That was good advice, from the perspective of one who has gone through this once and had a shoulder manipulation to get the therapy started, and who is now going through physical therapy for the other shoulder. All of your exercises are things I have done (and do) and am attempting to do on the other shoulder. What I have found to alleviate all of this pain, however, is to get to the source, which, for me at least, is stress.
After years of a stressful job and a body that was in constant high gear running on nothing but adrenalin, I find that even after being retired for four years my body still wants to go into high gear at the slightest stressor. It has learned that this is “normal.” It’s always hard work for me to mentally let go, get myself calm, and convince my innards that there is another way to handle things. Others with this problem might want to consider breathing exercises and exploring different methods to become calm and gain control. These old bodies of ours think they know everything—and they do—but it’s just not always the best knowledge. Running for years on nothing but adrenalin may have worked in our 30s, but it doesn’t anymore.
I wish I’d had some advice the first time around. I might not have let it go so long.
You’re absolutely right, K, stress can certainly add to the burden our shoulders bear, and your suggestions for lightening the load sound good to me. They’d be well worth following. (With prior medical consultation, of course. See the letter below.) And let’s not forget another therapeutic option—paddling. It’s a great stress-reliever.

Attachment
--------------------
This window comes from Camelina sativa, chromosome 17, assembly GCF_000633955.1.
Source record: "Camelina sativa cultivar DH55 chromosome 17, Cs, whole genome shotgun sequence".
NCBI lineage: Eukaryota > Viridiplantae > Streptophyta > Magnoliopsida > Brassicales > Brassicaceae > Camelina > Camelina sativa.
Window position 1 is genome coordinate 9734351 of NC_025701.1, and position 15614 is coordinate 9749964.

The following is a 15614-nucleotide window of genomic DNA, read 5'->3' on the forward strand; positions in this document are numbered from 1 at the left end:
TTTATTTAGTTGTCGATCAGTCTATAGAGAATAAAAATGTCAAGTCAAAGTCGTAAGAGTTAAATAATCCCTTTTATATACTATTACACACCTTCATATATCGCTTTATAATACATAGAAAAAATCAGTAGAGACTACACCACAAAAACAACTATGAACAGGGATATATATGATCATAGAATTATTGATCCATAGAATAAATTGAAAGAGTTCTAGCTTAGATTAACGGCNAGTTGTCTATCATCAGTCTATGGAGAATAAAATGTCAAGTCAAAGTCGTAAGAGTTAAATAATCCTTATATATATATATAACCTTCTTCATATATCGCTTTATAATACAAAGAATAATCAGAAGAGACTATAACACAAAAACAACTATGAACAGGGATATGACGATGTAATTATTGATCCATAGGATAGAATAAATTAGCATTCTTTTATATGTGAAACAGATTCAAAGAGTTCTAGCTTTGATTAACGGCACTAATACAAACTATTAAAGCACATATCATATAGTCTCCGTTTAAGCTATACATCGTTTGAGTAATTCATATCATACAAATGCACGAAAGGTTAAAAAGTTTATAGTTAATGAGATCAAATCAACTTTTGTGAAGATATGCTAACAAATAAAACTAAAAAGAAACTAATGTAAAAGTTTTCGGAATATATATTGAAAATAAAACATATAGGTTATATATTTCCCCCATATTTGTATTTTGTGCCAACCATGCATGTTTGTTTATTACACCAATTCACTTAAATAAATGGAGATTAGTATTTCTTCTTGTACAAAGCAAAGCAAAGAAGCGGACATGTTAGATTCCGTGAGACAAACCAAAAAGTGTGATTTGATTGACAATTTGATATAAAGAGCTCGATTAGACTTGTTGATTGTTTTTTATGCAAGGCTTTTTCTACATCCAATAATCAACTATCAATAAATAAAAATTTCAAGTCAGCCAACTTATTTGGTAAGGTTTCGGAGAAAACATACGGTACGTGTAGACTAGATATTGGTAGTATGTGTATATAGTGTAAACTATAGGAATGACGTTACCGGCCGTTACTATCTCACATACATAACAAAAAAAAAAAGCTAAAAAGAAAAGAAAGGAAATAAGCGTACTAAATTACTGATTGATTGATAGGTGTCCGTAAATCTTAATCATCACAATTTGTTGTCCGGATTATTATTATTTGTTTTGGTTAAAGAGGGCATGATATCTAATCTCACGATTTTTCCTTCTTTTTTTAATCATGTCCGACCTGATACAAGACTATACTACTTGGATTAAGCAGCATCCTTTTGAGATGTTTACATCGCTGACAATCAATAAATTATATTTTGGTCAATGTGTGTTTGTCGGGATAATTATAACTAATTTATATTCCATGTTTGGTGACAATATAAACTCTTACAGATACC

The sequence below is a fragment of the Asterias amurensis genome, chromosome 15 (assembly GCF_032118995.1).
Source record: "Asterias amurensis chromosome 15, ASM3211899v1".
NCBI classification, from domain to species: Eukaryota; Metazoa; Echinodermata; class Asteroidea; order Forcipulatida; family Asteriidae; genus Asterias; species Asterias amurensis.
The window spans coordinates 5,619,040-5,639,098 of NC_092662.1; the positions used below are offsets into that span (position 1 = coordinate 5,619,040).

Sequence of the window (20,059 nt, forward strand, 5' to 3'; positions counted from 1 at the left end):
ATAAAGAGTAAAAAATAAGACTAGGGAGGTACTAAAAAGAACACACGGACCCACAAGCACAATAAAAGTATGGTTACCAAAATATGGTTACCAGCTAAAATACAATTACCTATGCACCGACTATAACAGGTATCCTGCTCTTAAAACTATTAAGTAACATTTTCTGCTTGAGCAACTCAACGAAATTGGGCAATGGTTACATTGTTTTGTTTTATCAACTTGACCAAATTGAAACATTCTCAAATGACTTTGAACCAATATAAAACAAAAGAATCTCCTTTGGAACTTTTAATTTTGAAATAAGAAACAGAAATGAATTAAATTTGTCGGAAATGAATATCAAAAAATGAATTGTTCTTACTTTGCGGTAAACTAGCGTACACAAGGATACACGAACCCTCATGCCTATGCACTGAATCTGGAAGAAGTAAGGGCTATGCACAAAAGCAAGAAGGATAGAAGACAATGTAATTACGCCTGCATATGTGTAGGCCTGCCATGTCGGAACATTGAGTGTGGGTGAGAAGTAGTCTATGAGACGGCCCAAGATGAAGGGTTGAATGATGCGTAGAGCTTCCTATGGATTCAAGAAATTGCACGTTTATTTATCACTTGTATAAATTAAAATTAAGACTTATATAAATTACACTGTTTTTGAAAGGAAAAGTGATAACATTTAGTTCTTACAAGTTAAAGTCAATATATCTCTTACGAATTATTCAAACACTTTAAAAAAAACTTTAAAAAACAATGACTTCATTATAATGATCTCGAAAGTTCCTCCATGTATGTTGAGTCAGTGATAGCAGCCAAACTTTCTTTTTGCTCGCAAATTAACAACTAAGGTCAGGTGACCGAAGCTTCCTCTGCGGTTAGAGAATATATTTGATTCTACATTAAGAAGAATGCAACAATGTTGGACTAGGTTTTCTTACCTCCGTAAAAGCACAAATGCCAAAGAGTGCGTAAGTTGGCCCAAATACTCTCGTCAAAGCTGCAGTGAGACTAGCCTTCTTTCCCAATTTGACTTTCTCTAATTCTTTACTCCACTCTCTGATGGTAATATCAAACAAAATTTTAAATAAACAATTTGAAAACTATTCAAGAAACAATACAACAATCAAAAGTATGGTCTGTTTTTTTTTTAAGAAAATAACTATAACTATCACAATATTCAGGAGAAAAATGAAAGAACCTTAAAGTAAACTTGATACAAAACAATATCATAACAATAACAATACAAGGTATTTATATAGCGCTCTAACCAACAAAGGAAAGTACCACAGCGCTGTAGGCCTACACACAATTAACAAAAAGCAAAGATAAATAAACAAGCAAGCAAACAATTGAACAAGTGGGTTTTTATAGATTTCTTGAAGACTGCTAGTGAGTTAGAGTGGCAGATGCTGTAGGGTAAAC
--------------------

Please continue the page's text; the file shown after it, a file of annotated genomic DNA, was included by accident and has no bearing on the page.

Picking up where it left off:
Shouldering On After 50—Safety First!
Your article on shoulder exercises is very good. At some time after 50, a morning pain session is experienced by every person who is active. Welcome to the Correct-Side-of-the-Grass club.
Ever since I had to have a couple of muscles reattached between my left shoulder and my arm, those shoulder exercises are a way of life. However, the orthopedic surgeon that did my surgery told me that a modified arm rotation is a lot safer than the double arm rotation. He did not like to see folks bend over from the waist without support, out of concern for overloading the lower spinal discs. He had me do arm rotations by standing next to a chair or other support, bend over with one hand on the chair seat, and the other hanging free. Do the rotation set with the free arm and support yourself with the alternate hand. Then repeat the set but with the other arm. This way the upper torso is never supported only by your lower back discs when bent over. Under his instruction I got up to using a can of beans for weight for the arm swing, but he cautioned me that I should never use more than that one-pound weight on my worn shoulder joint. Having just turned 62, remaining mobile is my primary job now.